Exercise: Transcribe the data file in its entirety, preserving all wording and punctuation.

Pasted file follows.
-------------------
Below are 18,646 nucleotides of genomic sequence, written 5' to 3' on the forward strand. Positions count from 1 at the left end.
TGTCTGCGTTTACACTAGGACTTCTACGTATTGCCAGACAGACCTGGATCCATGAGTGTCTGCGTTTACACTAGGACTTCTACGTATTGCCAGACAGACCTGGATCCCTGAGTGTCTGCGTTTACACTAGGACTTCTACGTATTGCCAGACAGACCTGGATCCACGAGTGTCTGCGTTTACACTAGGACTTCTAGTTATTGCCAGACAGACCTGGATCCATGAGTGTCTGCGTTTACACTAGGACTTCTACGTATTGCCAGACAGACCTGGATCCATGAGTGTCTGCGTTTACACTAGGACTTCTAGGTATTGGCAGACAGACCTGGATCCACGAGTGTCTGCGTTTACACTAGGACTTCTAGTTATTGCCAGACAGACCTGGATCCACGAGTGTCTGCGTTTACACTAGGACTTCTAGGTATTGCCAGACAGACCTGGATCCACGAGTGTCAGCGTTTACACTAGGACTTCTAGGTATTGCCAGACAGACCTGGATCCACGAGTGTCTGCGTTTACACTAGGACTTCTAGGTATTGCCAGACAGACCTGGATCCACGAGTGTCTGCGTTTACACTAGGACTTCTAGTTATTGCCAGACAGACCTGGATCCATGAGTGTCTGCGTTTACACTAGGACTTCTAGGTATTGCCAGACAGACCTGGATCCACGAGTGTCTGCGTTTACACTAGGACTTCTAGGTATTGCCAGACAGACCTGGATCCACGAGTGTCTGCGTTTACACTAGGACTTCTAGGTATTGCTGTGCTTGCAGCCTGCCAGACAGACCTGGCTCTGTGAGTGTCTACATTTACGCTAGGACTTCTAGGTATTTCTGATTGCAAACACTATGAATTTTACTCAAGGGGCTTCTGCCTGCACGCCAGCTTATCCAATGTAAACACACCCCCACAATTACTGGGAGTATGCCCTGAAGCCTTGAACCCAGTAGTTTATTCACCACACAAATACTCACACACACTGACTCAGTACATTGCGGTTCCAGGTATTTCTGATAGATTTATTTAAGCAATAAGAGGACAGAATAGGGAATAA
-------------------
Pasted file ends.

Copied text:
Below are 18,646 nucleotides of genomic sequence, written 5' to 3' on the forward strand. Positions count from 1 at the left end.
TGTCTGCGTTTACACTAGGACTTCTACGTATTGCCAGACAGACCTGGATCCATGAGTGTCTGCGTTTACACTAGGACTTCTACGTATTGCCAGACAGACCTGGATCCCTGAGTGTCTGCGTTTACACTAGGACTTCTACGTATTGCCAGACAGACCTGGATCCACGAGTGTCTGCGTTTACACTAGGACTTCTAGTTATTGCCAGACAGACCTGGATCCATGAGTGTCTGCGTTTACACTAGGACTTCTACGTATTGCCAGACAGACCTGGATCCATGAGTGTCTGCGTTTACACTAGGACTTCTAGGTATTGGCAGACAGACCTGGATCCACGAGTGTCTGCGTTTACACTAGGACTTCTAGTTATTGCCAGACAGACCTGGATCCACGAGTGTCTGCGTTTACACTAGGACTTCTAGGTATTGCCAGACAGACCTGGATCCACGAGTGTCAGCGTTTACACTAGGACTTCTAGGTATTGCCAGACAGACCTGGATCCACGAGTGTCTGCGTTTACACTAGGACTTCTAGGTATTGCCAGACAGACCTGGATCCACGAGTGTCTGCGTTTACACTAGGACTTCTAGTTATTGCCAGACAGACCTGGATCCATGAGTGTCTGCGTTTACACTAGGACTTCTAGGTATTGCCAGACAGACCTGGATCCACGAGTGTCTGCGTTTACACTAGGACTTCTAGGTATTGCCAGACAGACCTGGATCCACGAGTGTCTGCGTTTACACTAGGACTTCTAGGTATTGCTGTGCTTGCAGCCTGCCAGACAGACCTGGCTCTGTGAGTGTCTACATTTACGCTAGGACTTCTAGGTATTTCTGATTGCAAACACTATGAATTTTACTCAAGGGGCTTCTGCCTGCACGCCAGCTTATCCAATGTAAACACACCCCCACAATTACTGGGAGTATGCCCTGAAGCCTTGAACCCAGTAGTTTATTCACCACACAAATACTCACACACACTGACTCAGTACATTGCGGTTCCAGGTATTTCTGATAGATTTATTTAAGCAATAAGAGGACAGAATAGGGAATAA